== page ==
New financial technology has helped Lowell-based carrier J.B. Hunt Transport Services improve invoicing and onboard new customers more quickly, sometimes within a week, a company director said.
In a recent FreightWaves webinar, Amy Horn, director of intermodal pricing for J.B. Hunt, discussed the new technology and other challenges, such as rising inflation, interest rates and fuel prices.
Horn said that warehouses are full of goods that aren’t in high demand by consumers, and some of the company’s containers and trailers have been used for storage.
“This, in turn, produces additional administrative work on our end,” she said. “We’re having to monitor, bill and put effort into collecting some of the accessorial charges that accompany those storage charges. Ultimately, we want our equipment to be freed up. We want our customers to be able to use it to move their freight.”
Meanwhile, fuel prices have extended beyond existing contract levels, and this has led to additional administrative work to extend those for both the company and shippers, she said. Other challenges the company has faced have been hiring challenges with office employees and drivers, but she said this is starting to improve.
Horn also discussed how the COVID-19 pandemic led some customers to transition to more modern invoicing, including e-mail and digital (EDI) invoices. She said this saved time and cut costs. She added that the company also started to use electronic proof of deliveries amid the pandemic.
“We recently have partnered with U.S. Bank to make the EDI invoicing process even better,” Horn said. “We were able to partner with U.S. Bank with a product called You Send We Map, where we as a carrier are able to send every piece of data that any customer could need through an invoicing perspective, and U.S. Bank from there has been able to take that data and send it to the customer as the customer needs it. That has allowed us to cut out the six- to eight-week delay, and in some cases, we’ve been able to onboard customers from an invoicing perspective through EDI within a week, which is a huge win for us.”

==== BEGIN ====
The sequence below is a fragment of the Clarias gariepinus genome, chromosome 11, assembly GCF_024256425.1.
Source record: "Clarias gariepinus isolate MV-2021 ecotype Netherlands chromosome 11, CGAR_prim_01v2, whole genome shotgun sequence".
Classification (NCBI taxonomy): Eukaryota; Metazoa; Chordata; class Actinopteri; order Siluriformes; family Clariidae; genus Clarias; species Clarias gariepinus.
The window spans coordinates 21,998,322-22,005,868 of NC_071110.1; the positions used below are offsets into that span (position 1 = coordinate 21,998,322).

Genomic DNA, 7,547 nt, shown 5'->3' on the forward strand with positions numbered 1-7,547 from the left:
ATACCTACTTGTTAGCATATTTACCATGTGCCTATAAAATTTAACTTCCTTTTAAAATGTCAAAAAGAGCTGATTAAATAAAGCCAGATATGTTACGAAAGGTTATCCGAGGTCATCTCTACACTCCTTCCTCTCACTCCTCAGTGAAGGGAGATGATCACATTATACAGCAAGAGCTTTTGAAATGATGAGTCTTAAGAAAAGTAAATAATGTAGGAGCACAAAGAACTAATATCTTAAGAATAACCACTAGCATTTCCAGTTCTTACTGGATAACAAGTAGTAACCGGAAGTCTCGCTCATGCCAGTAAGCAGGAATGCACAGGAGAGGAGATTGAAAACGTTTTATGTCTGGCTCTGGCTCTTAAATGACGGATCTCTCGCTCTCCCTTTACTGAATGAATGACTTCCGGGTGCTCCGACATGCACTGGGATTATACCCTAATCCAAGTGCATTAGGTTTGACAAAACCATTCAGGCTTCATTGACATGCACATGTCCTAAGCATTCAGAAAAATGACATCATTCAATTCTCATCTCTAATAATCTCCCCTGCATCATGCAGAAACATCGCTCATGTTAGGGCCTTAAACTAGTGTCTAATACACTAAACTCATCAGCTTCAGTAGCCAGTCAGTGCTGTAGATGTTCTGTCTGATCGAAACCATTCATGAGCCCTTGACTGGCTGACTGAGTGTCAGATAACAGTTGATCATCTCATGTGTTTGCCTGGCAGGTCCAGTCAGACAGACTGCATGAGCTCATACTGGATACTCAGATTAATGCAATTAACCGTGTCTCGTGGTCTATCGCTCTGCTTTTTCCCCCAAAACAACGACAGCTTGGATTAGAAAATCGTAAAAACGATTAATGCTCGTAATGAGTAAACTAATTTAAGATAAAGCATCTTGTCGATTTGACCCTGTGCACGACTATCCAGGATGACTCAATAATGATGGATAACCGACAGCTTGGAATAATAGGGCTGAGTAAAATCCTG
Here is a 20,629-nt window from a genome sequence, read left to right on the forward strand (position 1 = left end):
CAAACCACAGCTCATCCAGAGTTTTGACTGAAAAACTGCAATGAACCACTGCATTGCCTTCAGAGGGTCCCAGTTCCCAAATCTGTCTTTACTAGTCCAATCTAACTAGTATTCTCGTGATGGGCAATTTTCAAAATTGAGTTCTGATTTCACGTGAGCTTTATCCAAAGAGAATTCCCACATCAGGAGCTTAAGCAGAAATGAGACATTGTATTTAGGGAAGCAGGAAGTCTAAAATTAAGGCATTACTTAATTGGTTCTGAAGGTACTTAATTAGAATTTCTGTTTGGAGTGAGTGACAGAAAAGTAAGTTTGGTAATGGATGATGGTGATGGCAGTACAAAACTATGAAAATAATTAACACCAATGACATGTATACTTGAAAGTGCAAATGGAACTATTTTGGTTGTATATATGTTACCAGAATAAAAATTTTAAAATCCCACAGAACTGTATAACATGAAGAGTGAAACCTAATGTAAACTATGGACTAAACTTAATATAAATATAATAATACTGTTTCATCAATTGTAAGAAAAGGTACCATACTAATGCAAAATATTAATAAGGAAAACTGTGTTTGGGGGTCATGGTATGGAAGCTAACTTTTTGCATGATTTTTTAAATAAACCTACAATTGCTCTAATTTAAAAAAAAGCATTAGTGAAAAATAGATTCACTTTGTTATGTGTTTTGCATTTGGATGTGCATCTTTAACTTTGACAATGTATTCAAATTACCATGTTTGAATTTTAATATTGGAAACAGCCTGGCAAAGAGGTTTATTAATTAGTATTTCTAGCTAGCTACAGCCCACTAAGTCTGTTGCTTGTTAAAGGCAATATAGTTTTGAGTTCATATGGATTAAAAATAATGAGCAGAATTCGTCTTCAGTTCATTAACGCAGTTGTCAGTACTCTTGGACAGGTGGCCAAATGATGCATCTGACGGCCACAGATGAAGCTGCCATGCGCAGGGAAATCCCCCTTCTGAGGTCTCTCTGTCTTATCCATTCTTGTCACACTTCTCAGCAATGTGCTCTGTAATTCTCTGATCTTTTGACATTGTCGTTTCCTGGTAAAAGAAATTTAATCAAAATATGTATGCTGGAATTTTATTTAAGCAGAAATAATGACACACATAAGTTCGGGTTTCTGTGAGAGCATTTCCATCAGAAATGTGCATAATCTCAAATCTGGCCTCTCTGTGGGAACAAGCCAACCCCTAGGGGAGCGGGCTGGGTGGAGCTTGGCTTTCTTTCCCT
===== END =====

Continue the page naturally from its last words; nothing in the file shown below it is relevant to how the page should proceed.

Jeff Pape, general manager of transportation, corporate payment and treasury solutions for U.S. Bank, said the company focuses on the following to encourage technology adoption: increase visibility and transparency, improve working capital and the invoice process, and streamline communication.
Horn said EDI invoices can typically be delivered in two days, and U.S. Bank can help resolve any challenges with the invoices, including discrepancies between the invoice and order. She noted that one of the challenges in EDI invoicing regards when a batch fails, and this could affect hundreds of invoices, leading to a delay of up to a day in finding the invoice that caused the issue.
She said the carrier is working with U.S. Bank to offer API invoicing, and this type of invoicing only affects the invoice that caused the failure as opposed to the batch of invoices.
Within the U.S. Bank platform, J.B. Hunt can receive payment on an invoice within three days of it being uploaded and approved.
“The platform not only allows us to receive that money in a more timely manner, but we also have greater visibility to when funds are going to be received at J.B. Hunt,” Horn said. “That’s an opportunity available for any carrier or shipper that participates in the platform.”
Over the next several years, Pape said U.S. Bank is expected to continue to develop API invoicing, digitization and do-it-yourself capabilities. Also, he noted the importance of reporting and analytics and said the company has invested in its analytics tools.